Freelance assignment: Moeller Time

THE JUST OUT: Oct 15th, 2010
Vancouver’s pioneering legislator faces an uphill battle

The Jackie Robinson of Washington State’s gay politicians is on the ropes. Jim Moeller, 55, has been in government since 1995, when he became the first openly gay elected official in Washington State history. Now seeking his fourth term as House Representative for Vancouver’s District 49, he faces his toughest election yet. His opponent, Republican Craig Riley, has been riding a national wave of popular discontent. Moeller says that for the first time, he’s got an opponent who’s challenging him on the issues and not on the fact that he’s gay.

In mid-October The Columbian, Clark County’s largest newspaper, endorsed Moeller’s opponent. It’s the first time in his career that Moeller didn’t win their endorsement. Moeller’s gone from being a pioneer to working in one of the country’s most gay-friendly legislatures. Considering that, and the “enthusiasm gap” among his constituents, one has to wonder if Moeller isn’t being taken for granted this election cycle.

In 1995, when Moeller won a seat in the Vancouver City Council, he was the state’s first gay elected official. In 2002, he went to Olympia as a state representative and became the first gay elected leader in the state house.

“Maybe it was a chiffon ceiling?” posesMoeller, playfully considering what it was like to break through the velvet ceiling.

Moeller remembers it wasn’t easy being gay in Vancouver. In the late ’80s and early ’90s, hanging out at bars like the North Bank Tavern, he and his friends were routinely harassed or attacked.

But Moeller believes an effort to defeat a 1992 Oregon ballot measure that would have excluded sexual minorities from state programs and funding helped educate Vancouver residents about gay rights.

“Because we’re all in the same media market, we got all that information,” says Moeller. “If it hadn’t been for that campaign I would never have gotten elected. I got a lot of hate mail when I was running. But it all stopped the moment I got elected.”

When he made it to Olympia in 2002, few batted an eye.

“People were more surprised that I was gay from Vancouver more than anything else,” says Moeller.

By 2008, Washington had the second largest gay caucus in the nation.

The Columbian has described Moeller as “tenacious” and “among the state’s hardest-working legislators,” who’s worked to protect services and programs for vulnerable citizens.

With jobs being the first issue on every campaign list, Moeller points to the fact that he helped get Referendum 51 to voters this November. The referendum promises to create some 36,000 new jobs through a $3 billion bond measure to upgrade and weatherize public schools.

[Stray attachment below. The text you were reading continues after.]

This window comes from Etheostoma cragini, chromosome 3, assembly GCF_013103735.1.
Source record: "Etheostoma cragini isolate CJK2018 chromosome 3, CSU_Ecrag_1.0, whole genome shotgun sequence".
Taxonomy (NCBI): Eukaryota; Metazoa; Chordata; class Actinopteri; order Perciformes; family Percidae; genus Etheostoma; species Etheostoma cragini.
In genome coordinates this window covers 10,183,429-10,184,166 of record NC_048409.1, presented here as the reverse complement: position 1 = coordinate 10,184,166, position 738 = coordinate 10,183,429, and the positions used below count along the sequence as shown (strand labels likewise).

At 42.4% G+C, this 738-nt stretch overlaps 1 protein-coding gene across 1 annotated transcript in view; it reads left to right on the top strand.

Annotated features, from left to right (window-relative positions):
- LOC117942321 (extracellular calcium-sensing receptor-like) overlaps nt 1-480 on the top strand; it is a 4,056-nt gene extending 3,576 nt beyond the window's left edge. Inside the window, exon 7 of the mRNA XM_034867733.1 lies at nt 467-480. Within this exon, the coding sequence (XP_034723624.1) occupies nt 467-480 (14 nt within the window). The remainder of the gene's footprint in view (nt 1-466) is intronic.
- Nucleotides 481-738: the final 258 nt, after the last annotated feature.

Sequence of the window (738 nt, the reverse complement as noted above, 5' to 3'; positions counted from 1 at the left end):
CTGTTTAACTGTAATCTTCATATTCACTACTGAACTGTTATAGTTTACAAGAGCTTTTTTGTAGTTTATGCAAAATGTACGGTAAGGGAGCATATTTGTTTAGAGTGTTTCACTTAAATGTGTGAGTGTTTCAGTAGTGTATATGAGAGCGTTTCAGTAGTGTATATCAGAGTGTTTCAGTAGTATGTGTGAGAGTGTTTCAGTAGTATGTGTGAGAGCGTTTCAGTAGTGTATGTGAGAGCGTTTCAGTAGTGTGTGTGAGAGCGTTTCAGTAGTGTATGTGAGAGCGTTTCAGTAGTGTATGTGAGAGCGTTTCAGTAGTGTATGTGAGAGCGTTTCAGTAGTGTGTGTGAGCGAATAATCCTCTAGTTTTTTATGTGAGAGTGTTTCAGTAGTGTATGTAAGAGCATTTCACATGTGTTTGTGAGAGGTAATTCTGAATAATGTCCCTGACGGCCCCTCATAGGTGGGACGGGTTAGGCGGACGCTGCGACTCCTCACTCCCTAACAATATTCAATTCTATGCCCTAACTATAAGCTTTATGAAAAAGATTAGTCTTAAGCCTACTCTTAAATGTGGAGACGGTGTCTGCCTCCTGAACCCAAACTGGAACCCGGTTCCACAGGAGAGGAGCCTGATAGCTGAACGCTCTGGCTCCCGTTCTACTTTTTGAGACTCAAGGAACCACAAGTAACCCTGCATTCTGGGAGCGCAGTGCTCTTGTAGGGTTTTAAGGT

Moeller has fought to increase revenue for state programs. This year, he reinstituted a program that recouped millions in vehicle registration fees from Vancouver residents who register their cars across the river in Oregon. He’s also backed a controversial $300 million temporary tax on soda, candy and bottled water that he says was necessary to help fill the state’s $12 billion biannual budget shortfall.

Given that, Moeller also believes the state is too dependent on sales tax revenue. He supports Bill Gates Sr.’s Initiative 1098, which would create the state’s first income tax for individuals earning more than $200,000 a year and would cut statewide property taxes by 20 percent.

However, his unapologetic, pro-tax stance has made him a target for conservatives and voters frustrated by the recession. His opponents have labeled him the “Taxman.” Even Moeller admits he’s more vulnerable than he’s ever been, but that people just assume he’ll always be there.

“In some ways I think I’m such a fixture,” says Moeller. “They think, ‘Oh, Jim, you’re going to win,’ so they don’t get involved in the campaign.”

Moeller states that you don’t have to be a Washington resident to help the campaign.

“People can volunteer, make phone calls, make donations,” he says. While Moeller does make public appearances encouraging gay citizens to become more involved in politics, he says it’s not limited to the LGBT community.

“Everyone should be more involved.”

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